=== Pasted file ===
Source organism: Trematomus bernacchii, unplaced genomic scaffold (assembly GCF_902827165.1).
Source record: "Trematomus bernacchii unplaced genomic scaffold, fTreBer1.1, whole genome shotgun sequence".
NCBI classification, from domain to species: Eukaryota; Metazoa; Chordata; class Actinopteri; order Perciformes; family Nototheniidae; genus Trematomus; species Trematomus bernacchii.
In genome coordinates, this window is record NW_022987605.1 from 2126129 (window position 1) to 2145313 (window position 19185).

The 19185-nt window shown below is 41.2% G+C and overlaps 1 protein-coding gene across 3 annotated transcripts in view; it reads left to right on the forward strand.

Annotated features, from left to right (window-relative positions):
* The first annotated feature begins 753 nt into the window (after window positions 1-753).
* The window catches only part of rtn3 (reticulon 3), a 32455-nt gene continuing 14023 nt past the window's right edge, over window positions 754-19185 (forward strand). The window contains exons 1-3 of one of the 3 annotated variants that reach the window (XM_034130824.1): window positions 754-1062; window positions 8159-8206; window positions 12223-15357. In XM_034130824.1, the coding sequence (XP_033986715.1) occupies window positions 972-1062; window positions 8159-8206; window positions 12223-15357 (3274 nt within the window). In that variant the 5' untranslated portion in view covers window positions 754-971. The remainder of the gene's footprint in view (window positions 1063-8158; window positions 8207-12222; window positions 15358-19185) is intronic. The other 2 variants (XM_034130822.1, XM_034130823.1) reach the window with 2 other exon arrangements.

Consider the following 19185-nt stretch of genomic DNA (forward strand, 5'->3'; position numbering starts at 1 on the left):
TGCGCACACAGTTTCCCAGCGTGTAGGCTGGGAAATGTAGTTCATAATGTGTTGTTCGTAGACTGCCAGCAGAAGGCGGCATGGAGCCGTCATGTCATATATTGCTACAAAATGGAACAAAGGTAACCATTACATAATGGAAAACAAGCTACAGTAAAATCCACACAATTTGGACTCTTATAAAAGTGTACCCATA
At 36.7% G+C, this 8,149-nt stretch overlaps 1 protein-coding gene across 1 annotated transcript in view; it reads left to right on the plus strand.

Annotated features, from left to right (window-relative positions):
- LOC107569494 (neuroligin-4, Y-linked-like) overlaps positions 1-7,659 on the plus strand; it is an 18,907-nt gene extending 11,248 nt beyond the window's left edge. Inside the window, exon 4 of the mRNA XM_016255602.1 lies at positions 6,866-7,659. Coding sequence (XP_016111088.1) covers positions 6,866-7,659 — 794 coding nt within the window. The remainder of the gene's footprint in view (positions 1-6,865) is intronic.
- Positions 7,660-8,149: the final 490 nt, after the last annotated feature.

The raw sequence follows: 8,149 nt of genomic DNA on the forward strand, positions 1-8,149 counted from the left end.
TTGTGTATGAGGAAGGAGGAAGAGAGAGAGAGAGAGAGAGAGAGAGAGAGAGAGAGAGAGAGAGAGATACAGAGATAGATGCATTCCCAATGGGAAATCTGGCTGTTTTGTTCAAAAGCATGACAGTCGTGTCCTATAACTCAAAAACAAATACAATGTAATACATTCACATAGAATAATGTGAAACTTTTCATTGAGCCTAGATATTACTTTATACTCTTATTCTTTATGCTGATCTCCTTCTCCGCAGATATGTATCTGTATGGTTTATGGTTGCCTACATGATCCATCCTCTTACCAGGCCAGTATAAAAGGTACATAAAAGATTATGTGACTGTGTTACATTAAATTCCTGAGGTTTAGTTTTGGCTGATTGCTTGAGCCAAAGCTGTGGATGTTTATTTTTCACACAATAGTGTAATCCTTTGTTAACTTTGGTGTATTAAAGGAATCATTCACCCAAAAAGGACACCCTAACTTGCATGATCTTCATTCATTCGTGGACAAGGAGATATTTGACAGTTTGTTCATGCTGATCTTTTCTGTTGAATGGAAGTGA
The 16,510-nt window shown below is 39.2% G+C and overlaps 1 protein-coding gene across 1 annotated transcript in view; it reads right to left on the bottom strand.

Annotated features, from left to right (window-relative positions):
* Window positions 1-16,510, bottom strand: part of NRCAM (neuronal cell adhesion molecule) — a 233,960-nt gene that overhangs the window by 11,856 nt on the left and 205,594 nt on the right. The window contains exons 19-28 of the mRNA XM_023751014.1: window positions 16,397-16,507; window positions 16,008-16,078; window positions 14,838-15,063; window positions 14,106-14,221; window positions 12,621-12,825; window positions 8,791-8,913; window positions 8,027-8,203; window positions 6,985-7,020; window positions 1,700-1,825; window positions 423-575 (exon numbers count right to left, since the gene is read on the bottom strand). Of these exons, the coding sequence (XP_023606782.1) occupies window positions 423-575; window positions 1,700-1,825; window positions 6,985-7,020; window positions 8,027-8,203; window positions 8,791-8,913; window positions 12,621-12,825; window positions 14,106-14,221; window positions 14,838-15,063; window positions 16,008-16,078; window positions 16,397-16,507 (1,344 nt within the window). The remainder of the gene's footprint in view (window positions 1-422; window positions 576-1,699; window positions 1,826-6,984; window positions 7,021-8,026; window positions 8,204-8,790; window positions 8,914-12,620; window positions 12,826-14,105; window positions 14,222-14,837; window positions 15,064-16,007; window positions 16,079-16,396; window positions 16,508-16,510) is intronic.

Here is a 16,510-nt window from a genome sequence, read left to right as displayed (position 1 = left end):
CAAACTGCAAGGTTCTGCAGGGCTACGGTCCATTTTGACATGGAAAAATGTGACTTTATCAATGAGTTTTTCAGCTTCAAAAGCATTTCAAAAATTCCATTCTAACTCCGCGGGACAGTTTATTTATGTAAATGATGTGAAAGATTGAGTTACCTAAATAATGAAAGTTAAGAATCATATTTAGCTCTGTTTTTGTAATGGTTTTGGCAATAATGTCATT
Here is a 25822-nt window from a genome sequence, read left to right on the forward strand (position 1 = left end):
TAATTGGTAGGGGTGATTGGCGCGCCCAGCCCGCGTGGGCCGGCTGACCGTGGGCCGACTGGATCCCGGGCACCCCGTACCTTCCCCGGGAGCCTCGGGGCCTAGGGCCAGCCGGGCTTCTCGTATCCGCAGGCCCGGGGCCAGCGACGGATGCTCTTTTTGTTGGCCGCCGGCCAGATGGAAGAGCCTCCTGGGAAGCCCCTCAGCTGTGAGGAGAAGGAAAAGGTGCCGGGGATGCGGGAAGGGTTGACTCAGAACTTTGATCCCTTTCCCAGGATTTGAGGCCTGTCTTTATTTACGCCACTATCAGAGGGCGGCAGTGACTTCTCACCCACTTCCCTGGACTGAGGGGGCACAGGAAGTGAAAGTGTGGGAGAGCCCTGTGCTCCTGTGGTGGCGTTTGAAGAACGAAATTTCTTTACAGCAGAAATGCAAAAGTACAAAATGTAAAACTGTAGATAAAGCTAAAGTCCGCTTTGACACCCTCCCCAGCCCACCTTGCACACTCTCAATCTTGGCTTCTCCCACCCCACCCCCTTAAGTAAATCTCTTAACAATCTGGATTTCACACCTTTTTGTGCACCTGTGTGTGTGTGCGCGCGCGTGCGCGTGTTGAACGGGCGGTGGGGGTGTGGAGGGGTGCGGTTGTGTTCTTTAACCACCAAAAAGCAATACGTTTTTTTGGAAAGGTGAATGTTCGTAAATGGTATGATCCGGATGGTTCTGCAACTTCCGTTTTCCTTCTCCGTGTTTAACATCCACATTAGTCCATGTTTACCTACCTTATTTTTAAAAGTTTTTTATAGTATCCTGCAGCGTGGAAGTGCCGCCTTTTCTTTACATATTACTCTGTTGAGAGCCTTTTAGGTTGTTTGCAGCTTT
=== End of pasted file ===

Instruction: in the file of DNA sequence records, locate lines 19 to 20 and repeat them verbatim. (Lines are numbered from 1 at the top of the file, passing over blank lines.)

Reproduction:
* Window positions 1-16,510, bottom strand: part of NRCAM (neuronal cell adhesion molecule) — a 233,960-nt gene that overhangs the window by 11,856 nt on the left and 205,594 nt on the right. The window contains exons 19-28 of the mRNA XM_023751014.1: window positions 16,397-16,507; window positions 16,008-16,078; window positions 14,838-15,063; window positions 14,106-14,221; window positions 12,621-12,825; window positions 8,791-8,913; window positions 8,027-8,203; window positions 6,985-7,020; window positions 1,700-1,825; window positions 423-575 (exon numbers count right to left, since the gene is read on the bottom strand). Of these exons, the coding sequence (XP_023606782.1) occupies window positions 423-575; window positions 1,700-1,825; window positions 6,985-7,020; window positions 8,027-8,203; window positions 8,791-8,913; window positions 12,621-12,825; window positions 14,106-14,221; window positions 14,838-15,063; window positions 16,008-16,078; window positions 16,397-16,507 (1,344 nt within the window). The remainder of the gene's footprint in view (window positions 1-422; window positions 576-1,699; window positions 1,826-6,984; window positions 7,021-8,026; window positions 8,204-8,790; window positions 8,914-12,620; window positions 12,826-14,105; window positions 14,222-14,837; window positions 15,064-16,007; window positions 16,079-16,396; window positions 16,508-16,510) is intronic.

Here is a 16,510-nt window from a genome sequence, read left to right as displayed (position 1 = left end):